Passive Seismic Techniques Information Provided by Technique Lithology: Rock unit density influences elastic wave velocities. StratigraphicStructural: Map geothermal...

  13. Detecting Weak Explosions at Local Distances by Fusing Multiple Geophysical Phenomenologies

    SciTech Connect (OSTI)

    Carmichael, Joshua D.; Nemzek, Robert J.; Arrowsmith, Stephen J.; Sentz, Kari

    2015-03-23

    Comprehensive explosion monitoring requires the technical capability to identify certain signatures at low signal strengths. For particularly small, evasively conducted explosions, conventional monitoring methods that use single geophysical phenomenologies may produce marginal or absent detections. To address this challenge, we recorded coincident acoustic, seismic and radio-frequency emissions during the above-ground detonation of ~ 2-12 kg solid charges and assessed how waveform data could be fused to increase explosion-screening capability. Our data provided identifiable explosion signatures that we implemented as template-events in multichannel correlation detectors to search for similar, matching waveforms. We thereby observed that these highly sensitive correlation detectors missed explosive events when applied separately to data streams that were heavily contaminated with noise and signal clutter. By then adding the p-values of these statistics through Fisher’s combined probability test, we correctly identified the explosion signals at thresholds consistent with the false alarm rates of the correlation detectors. This resulting Fisher test thereby provided high-probability detections, zero false alarms, and higher theoretical detection capability. We conclude that inclusion of these fusion methods in routine monitoring operations will likely lower both detection thresholds for small explosions, while reducing false attribution rates.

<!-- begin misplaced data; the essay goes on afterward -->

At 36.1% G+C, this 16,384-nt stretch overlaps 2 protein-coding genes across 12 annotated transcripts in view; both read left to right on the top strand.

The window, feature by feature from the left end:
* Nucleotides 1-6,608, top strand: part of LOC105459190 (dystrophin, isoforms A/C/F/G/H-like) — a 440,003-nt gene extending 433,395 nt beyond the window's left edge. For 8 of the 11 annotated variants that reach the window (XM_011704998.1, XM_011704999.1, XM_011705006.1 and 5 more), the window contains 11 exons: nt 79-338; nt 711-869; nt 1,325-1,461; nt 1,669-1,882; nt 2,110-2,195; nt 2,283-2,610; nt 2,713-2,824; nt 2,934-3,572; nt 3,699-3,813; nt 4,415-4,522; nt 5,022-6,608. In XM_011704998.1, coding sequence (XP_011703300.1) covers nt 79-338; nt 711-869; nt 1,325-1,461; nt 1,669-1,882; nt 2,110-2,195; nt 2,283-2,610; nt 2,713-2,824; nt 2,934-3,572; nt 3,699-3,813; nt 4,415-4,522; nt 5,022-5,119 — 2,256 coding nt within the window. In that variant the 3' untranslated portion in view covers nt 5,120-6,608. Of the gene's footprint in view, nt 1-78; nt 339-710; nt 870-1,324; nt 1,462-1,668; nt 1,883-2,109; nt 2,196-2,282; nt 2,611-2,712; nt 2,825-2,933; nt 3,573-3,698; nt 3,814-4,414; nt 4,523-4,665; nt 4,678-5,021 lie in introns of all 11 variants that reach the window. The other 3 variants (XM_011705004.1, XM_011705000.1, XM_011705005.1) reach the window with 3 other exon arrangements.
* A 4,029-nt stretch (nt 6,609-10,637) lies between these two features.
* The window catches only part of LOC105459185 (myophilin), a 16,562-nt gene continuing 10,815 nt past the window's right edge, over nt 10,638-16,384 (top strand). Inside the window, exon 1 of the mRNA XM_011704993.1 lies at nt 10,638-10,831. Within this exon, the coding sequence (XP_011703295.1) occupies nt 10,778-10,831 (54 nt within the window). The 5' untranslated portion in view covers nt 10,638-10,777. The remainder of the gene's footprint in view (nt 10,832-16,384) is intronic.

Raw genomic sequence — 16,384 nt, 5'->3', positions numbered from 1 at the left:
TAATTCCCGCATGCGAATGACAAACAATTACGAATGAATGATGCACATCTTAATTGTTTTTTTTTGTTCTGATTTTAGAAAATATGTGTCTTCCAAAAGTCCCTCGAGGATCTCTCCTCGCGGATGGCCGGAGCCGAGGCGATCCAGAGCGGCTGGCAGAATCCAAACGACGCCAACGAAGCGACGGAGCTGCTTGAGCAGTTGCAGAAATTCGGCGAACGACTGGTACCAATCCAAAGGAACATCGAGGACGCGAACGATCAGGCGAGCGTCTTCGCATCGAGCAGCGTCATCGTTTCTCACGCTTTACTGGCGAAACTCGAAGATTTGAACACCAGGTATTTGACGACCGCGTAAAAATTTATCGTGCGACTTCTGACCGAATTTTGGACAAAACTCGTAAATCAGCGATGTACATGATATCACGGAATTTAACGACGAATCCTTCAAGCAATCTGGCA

14. Seismic Imaging Processing and Migration

    Energy Science and Technology Software Center (OSTI)

    2000-06-26

    Salvo is a 3D, finite difference, prestack, depth migration code for parallel computers. It is also capable of processing 2D and poststack data. The code requires as input a seismic dataset, a velocity model and a file of parameters that allows the user to select various options. The code uses this information to produce a seismic image. Some of the options available to the user include the application of various filters and imaging conditions. Themore » code also incorporates phase encoding (patent applied for) to process multiple shots simultaneously.« less

  15. Multi-Attribute Seismic/Rock Physics Approach to Characterizing Fractured Reservoirs

    SciTech Connect (OSTI)

    Gary Mavko

    2004-11-30